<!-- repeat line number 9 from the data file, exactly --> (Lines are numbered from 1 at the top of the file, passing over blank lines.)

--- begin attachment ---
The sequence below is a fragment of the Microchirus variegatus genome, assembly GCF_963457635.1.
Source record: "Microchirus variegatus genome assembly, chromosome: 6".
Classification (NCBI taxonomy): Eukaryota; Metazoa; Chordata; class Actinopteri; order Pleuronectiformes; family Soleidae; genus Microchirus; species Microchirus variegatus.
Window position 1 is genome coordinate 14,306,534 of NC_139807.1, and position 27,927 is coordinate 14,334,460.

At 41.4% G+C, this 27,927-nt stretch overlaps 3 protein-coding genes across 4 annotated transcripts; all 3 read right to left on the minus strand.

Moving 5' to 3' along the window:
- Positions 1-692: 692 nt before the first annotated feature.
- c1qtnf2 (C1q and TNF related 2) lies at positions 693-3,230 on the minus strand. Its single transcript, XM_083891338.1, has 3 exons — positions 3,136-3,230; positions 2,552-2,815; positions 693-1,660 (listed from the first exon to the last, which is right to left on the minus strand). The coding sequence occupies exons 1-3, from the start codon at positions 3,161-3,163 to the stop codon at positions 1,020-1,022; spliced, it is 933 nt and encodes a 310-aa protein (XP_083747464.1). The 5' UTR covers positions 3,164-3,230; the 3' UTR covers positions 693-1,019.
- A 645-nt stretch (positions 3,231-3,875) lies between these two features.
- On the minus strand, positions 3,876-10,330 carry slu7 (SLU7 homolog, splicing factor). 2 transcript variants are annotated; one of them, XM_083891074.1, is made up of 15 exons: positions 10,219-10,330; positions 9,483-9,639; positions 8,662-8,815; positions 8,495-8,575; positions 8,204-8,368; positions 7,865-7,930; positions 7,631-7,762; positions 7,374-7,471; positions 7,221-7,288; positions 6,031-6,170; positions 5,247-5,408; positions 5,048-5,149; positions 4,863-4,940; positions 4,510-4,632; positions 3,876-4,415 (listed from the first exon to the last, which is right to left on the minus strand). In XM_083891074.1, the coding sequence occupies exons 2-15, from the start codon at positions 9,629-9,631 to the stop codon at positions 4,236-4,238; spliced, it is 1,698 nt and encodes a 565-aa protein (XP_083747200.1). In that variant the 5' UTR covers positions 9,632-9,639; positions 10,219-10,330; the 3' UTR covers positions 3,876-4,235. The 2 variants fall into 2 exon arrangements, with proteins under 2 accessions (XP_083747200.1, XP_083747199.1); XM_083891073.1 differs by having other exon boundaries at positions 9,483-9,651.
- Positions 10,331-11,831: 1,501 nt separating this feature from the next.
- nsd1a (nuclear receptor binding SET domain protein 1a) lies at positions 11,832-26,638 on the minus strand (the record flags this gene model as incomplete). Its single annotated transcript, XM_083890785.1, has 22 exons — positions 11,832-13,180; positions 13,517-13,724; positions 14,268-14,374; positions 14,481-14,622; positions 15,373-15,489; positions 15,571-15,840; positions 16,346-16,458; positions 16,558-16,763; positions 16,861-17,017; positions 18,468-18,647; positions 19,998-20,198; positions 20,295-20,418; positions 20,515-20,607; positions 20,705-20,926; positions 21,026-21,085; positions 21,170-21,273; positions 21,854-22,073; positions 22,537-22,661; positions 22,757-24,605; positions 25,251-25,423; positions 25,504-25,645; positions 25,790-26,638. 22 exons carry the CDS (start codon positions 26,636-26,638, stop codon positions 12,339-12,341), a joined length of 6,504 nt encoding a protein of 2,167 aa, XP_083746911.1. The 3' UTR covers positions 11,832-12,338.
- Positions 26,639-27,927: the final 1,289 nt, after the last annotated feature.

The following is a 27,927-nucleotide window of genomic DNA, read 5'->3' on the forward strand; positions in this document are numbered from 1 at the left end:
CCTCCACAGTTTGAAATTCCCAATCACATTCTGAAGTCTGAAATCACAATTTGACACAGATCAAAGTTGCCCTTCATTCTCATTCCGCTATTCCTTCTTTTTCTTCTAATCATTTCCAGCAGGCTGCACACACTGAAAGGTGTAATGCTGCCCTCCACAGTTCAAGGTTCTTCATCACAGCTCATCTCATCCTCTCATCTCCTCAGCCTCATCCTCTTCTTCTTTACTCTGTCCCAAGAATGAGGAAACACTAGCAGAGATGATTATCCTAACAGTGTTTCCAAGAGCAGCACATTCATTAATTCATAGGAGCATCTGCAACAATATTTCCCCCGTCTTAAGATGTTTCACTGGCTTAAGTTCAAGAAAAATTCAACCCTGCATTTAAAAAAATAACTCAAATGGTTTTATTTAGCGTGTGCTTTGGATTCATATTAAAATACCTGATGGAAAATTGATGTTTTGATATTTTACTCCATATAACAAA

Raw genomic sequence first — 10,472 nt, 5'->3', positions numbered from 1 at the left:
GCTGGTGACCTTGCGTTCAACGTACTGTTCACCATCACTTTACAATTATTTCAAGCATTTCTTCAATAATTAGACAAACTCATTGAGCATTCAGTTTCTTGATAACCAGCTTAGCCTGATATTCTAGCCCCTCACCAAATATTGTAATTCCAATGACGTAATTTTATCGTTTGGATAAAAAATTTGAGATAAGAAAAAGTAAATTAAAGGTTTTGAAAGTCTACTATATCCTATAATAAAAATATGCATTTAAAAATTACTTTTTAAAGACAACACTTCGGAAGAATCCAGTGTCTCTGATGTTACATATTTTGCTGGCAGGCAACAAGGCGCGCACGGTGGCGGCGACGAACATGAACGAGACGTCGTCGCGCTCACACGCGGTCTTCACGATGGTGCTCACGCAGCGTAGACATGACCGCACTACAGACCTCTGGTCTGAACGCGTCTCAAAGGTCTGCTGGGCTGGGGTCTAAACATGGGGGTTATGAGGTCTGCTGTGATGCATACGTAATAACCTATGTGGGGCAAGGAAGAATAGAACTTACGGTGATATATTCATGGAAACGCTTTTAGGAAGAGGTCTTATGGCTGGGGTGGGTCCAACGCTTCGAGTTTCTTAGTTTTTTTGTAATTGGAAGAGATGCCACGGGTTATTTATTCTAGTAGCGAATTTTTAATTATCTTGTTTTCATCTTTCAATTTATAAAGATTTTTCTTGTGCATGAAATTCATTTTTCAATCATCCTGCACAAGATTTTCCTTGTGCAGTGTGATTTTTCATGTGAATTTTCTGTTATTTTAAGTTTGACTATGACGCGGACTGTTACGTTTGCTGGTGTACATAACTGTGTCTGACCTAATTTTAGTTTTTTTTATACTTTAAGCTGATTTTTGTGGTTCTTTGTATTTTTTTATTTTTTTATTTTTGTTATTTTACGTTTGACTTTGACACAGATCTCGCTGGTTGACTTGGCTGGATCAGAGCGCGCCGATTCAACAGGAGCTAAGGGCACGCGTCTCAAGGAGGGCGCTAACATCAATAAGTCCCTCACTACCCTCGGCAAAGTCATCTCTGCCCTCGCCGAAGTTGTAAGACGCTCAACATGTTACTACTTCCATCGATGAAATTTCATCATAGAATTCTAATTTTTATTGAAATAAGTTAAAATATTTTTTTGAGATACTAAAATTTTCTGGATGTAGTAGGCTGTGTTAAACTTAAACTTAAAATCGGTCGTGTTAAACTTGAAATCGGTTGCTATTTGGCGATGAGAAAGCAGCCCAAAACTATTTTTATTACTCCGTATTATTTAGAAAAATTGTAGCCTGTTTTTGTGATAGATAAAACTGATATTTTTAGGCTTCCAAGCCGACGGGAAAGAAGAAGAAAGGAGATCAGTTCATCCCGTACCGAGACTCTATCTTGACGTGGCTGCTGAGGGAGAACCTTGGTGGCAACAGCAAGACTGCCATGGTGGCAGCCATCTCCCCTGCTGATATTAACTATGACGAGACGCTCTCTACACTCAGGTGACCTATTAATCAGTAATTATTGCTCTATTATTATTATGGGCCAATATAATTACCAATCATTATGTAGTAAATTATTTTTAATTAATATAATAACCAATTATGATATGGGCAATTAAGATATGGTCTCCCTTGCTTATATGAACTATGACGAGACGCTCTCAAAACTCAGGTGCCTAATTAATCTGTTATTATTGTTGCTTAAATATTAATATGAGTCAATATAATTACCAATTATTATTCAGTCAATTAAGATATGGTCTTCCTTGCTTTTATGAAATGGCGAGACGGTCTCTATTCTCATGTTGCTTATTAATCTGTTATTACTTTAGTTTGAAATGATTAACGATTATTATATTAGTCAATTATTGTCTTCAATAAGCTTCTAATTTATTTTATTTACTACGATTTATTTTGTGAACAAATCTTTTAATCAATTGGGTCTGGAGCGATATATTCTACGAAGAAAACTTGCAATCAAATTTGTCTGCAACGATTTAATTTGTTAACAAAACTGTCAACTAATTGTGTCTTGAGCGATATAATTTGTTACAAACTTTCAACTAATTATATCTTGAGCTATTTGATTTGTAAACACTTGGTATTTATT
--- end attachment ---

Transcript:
- A 645-nt stretch (positions 3,231-3,875) lies between these two features.